This victory did not come without some serious challenges. At the time the majority of teachers being asked or choosing to deliver the new GCSE’s were not qualified to do so. This skills shortage presented a major threat to this fledging subject. What happened next was unprecedented in its scale; teachers gathered and shared their time, expertise and resources in schools, community hubs and now in regional centres organised by local universities under the auspices of the Computing at School group (CAS).

Over the years this collaboration between teachers, industry and academics has deepened and broadened, now including over 20,000 members, with tens of thousands of CPD sessions delivered, over 390 CAS Master Teachers recruited and trained, over 580 CAS Lead Schools offering spaces and time for teachers to collaborate and over 80 universities sharing subject expertise and resources with schools.

The CAS Network of Excellence has also engaged in promoting Computing at primary level (5 - 11 year olds) with the Barefoot Computing project, originally funded by the DfE and now run in collaboration with BT; which includes the production and delivery of resources to approx. 1,000 primary schools and training to effectively deliver the resources to approximately 6,000 primary school teachers.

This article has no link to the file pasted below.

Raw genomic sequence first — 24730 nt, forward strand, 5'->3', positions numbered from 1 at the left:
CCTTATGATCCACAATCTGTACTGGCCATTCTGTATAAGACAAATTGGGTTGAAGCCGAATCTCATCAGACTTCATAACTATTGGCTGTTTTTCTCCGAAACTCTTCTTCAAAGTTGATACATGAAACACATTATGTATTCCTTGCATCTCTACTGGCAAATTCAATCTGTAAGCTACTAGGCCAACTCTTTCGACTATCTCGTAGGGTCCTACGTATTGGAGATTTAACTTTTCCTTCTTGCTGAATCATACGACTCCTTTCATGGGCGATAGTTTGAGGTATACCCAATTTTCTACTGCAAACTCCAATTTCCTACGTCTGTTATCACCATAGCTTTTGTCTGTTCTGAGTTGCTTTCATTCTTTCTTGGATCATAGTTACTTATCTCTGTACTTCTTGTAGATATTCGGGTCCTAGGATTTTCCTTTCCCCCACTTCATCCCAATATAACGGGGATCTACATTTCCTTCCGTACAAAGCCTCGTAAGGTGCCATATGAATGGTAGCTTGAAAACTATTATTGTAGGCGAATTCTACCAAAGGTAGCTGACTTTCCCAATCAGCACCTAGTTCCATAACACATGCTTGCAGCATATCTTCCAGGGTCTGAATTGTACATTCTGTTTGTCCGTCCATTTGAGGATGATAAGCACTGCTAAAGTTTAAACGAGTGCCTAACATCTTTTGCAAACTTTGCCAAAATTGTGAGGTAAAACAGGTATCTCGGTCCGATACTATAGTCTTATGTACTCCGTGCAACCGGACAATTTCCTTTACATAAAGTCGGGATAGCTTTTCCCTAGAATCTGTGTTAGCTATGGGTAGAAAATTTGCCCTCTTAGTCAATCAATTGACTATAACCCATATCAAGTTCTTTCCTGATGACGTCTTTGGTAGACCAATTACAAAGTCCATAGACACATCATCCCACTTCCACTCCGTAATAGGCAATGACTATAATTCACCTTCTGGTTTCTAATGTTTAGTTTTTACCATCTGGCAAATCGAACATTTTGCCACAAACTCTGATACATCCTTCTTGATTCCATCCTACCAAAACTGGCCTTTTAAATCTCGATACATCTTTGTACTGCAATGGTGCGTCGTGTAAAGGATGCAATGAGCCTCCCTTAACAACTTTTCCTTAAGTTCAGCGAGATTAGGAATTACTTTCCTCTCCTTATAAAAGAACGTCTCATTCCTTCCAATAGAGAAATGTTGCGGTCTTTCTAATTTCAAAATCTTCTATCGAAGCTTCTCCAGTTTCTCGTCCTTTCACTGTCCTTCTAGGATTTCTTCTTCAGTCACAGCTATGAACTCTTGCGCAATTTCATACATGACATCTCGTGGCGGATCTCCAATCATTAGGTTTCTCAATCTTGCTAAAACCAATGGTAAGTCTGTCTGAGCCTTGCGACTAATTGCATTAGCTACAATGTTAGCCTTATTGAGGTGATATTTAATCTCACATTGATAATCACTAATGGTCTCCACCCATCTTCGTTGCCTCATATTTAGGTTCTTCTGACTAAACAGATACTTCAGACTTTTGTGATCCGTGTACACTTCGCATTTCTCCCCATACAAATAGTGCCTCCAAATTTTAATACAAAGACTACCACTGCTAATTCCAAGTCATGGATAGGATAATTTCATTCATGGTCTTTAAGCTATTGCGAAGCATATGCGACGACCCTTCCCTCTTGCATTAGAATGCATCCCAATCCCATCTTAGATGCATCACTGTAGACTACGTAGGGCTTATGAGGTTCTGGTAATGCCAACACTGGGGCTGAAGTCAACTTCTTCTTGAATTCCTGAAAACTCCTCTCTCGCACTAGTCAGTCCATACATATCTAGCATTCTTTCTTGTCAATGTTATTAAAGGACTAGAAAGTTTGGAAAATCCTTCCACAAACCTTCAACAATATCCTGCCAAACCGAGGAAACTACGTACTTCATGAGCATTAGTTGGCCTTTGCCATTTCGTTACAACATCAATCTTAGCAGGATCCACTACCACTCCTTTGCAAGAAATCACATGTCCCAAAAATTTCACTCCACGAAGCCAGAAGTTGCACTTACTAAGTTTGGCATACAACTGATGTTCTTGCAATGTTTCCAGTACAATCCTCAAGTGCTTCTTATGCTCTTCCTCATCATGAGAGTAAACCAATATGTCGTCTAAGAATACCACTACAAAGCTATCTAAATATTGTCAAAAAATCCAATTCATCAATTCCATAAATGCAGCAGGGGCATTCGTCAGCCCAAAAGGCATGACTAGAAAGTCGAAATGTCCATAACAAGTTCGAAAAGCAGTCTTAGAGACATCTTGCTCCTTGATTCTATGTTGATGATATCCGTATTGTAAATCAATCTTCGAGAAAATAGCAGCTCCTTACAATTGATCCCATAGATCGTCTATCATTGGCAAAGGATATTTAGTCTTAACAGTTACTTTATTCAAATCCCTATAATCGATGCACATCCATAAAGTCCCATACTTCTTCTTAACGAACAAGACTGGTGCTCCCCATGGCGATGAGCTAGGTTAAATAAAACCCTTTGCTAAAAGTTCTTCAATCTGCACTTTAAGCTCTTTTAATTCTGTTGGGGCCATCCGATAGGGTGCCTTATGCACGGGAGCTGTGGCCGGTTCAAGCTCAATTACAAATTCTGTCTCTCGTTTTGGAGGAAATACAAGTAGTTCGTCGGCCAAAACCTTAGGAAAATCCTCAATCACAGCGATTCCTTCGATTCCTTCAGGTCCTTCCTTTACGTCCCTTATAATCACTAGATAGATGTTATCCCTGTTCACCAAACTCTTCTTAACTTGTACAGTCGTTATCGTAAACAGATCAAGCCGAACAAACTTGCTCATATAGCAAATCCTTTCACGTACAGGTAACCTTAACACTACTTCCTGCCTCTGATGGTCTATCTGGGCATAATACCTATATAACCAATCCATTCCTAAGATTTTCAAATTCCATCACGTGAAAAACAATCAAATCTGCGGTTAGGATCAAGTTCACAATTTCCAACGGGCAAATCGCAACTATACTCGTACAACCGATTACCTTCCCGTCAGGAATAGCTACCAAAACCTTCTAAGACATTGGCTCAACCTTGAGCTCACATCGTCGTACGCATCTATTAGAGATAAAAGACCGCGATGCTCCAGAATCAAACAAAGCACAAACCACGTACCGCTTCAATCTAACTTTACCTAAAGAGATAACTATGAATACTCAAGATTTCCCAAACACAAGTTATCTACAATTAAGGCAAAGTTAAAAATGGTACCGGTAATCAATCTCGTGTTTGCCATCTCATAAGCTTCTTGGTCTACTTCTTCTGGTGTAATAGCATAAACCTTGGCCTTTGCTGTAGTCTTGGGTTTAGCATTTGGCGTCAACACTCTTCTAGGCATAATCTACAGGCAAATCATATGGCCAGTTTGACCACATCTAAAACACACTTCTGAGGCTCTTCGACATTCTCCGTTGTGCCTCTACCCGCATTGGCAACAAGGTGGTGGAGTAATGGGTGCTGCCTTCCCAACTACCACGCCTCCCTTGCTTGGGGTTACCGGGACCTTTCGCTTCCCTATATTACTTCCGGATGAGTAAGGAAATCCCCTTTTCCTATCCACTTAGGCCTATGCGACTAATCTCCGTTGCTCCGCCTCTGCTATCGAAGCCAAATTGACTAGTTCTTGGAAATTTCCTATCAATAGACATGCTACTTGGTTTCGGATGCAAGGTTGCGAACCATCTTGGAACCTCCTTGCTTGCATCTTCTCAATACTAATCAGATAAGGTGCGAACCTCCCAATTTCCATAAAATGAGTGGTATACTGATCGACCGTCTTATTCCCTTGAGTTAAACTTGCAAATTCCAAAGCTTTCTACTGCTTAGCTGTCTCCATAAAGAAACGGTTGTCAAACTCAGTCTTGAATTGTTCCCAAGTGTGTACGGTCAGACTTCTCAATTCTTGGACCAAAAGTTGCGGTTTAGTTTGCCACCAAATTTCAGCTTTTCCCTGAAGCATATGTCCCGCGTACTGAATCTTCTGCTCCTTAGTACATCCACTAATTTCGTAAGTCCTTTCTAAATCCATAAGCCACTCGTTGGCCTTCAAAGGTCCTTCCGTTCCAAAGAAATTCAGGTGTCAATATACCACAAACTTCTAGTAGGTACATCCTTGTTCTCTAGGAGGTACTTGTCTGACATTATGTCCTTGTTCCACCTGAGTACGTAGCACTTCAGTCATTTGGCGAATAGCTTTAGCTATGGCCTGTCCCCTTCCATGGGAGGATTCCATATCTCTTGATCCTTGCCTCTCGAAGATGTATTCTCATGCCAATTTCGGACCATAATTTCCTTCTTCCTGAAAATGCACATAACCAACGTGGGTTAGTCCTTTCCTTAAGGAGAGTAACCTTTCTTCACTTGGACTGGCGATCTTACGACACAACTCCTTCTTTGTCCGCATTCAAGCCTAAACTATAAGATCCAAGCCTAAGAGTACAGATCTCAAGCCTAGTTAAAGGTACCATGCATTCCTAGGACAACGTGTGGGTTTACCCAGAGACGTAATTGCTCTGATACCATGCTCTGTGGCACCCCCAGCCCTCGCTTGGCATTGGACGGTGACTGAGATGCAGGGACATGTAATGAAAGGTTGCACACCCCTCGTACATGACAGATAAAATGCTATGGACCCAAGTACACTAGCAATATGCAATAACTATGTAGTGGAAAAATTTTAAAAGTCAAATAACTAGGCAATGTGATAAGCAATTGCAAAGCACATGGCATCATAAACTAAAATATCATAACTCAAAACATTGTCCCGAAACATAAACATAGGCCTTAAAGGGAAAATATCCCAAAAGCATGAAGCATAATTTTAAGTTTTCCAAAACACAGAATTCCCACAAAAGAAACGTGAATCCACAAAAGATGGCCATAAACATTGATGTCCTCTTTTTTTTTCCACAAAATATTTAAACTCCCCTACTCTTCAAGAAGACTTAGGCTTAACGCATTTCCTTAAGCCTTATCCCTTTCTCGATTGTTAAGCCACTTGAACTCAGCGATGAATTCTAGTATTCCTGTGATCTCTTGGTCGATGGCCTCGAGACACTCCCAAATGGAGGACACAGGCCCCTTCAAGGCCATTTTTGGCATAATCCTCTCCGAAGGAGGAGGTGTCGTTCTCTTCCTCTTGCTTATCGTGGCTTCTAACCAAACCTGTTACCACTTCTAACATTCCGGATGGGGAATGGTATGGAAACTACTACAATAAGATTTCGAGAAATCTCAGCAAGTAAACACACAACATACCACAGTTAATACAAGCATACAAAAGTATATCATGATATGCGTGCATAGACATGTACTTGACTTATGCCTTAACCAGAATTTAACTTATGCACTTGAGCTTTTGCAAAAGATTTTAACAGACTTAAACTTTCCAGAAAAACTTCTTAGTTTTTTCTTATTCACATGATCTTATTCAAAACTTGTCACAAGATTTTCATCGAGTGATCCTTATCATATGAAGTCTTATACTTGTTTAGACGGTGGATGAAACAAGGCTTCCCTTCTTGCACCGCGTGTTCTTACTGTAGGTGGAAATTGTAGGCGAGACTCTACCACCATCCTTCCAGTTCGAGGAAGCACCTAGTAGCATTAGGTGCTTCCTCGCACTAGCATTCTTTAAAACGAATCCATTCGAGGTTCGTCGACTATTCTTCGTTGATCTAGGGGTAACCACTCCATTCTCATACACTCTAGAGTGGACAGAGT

Barefoot teacher training at Edge Hill University

This is just one example of what the CAS Network of Excellence is doing. 

BCS is also involved in a plethora of activities ranging from supporting Scottish teachers and their training via Plan C; QuickStart Computing to help teachers deliver computing CPD to their school colleagues (thanks to Microsoft and DfE funding) and the BCS scholarships scheme in partnership with the Department for Education, which provides bursaries worth £25k to trainee Computing Science teachers with the potential to be future school leaders. We are also supporting recruitment and retention of Computing Teachers by providing recognition and formal training for those teachers who wish to study further to achieve the BCS Certificate for Computing Education.


Some of the 2013 BCS Scholars.

In summary, England now has a statutory computing curriculum when there was every chance that the then ICT curriculum was destined to be completely ditched. A computing curriculum backed by major universities, leading employers, school governors, parents and very importantly most teachers.

BCS firmly believes in all three strands of Computing education: Digital literacy, IT and Computer Science. We will always campaign for a diverse and balanced education for all students and we will continue to support the recruitment, retention and continued professional development of our teachers.  We will also continue to do all we can to support the exam boards whenever they put forward valuable qualifications that advance computing education, just as we did to ensure Computer Science GCSE was included in the EBacc.

BCS was instrumental in putting a strong case to DfE that Computer Science should be an EBacc subject, which was to the direct advantage of the GCSE exam boards. We made just as much effort to persuade DfE that an IT GCSE and GCE would be a good idea, but this time our arguments did not win the day.